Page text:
Marks & Spencer is reviewing its use of radio frequency identification (RFID) systems after having completed the replacement of its 3m food trays with trays with integral RFID tags.
"Everything is under review," said the company, which in mid-July unveiled a new strategy for all its operations, including non-food business. It has been putting pressure on food and drink producers as part of a plan to cut payments to all its suppliers, including to non-food firms, by £120m in 2005/06 and £140m in 2006/07.
The chief executive Stuart Rose also said that the company would cut its supply chain costs by £15 m in 2005/06 and £35m in the following year.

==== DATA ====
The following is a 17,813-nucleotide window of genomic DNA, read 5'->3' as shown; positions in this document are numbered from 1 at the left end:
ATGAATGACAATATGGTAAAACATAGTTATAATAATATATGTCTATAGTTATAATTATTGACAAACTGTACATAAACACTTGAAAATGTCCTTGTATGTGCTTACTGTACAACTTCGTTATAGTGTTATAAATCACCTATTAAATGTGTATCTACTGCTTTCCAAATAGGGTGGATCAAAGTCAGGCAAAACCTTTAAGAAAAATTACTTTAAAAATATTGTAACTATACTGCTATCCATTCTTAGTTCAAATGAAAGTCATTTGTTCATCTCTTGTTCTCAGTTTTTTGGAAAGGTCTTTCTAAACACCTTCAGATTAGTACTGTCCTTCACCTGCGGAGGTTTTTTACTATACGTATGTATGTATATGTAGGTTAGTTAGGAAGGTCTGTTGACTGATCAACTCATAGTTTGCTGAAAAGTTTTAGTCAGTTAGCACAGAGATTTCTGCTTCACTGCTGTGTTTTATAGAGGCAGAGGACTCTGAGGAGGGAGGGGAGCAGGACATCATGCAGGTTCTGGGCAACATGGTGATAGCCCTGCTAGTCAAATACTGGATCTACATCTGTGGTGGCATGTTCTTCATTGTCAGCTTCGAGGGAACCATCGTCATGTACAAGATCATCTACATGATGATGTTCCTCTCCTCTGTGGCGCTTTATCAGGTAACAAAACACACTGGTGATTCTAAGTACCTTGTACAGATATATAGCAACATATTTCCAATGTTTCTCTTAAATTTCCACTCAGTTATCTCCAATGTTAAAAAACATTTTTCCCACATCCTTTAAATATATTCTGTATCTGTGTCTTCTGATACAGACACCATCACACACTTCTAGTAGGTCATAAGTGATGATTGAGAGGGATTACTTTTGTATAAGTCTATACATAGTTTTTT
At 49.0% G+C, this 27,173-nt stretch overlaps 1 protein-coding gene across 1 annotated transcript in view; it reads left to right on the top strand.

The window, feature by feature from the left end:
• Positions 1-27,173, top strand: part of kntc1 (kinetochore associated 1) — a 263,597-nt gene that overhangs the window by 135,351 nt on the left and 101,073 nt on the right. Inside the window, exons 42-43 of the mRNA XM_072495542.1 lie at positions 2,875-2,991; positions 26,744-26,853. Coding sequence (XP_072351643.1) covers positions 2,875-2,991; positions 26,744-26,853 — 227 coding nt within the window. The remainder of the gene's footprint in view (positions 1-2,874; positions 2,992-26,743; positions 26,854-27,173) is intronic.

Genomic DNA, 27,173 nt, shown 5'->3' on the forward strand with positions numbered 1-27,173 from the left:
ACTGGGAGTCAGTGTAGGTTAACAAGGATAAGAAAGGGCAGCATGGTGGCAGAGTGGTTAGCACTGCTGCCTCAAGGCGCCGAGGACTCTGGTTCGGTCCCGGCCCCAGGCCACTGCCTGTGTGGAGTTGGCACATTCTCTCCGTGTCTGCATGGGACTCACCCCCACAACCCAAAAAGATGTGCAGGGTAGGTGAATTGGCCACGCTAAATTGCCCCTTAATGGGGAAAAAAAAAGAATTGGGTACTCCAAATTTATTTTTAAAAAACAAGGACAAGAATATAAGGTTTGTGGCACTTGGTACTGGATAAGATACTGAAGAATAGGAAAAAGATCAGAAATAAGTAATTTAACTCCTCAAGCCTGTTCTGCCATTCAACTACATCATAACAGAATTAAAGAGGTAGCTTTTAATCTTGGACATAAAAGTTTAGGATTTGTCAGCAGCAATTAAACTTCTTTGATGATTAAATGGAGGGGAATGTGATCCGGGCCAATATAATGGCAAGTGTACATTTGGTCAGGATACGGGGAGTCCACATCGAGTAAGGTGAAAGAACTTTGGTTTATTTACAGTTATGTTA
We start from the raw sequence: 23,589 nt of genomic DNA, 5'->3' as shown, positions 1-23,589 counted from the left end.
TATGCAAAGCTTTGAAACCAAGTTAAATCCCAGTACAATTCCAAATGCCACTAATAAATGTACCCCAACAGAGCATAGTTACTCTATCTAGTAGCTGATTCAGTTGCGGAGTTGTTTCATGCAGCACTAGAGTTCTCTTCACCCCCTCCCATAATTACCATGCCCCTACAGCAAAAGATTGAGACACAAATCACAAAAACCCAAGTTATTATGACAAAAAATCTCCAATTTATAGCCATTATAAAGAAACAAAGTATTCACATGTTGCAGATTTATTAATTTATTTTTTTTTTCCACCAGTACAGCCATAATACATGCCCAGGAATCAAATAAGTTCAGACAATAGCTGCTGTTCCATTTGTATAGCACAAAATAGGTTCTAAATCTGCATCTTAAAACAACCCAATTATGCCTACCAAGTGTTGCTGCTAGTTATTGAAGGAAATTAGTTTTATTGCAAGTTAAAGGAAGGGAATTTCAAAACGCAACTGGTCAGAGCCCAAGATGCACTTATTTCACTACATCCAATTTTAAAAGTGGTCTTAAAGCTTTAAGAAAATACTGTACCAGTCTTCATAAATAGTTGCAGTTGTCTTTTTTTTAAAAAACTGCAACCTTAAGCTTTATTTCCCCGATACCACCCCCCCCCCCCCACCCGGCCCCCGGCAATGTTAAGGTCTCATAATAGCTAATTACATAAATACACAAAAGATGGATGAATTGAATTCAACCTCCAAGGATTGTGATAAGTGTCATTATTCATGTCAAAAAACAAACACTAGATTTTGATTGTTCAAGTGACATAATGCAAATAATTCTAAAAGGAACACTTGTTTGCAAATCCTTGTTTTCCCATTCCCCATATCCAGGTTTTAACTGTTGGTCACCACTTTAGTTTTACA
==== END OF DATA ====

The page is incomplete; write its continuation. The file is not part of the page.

Food producers supplying Marks & Spencer have invested heavily in their own RFID systems to work with the tags on the retailer's trays. One supplier, Worldwide Fruit, estimated RFID installations at about £80,000 a factory. Marks & Spencer has itself paid for its trays, which it needed to replace anyway.
RFID promoters suggest that the technology can save supermarkets large sums. Tesco has, however, added a short delay to its introduction of RFID because of concern about the lack of common European standards for the systems (Food Manufacture July 2004, p4).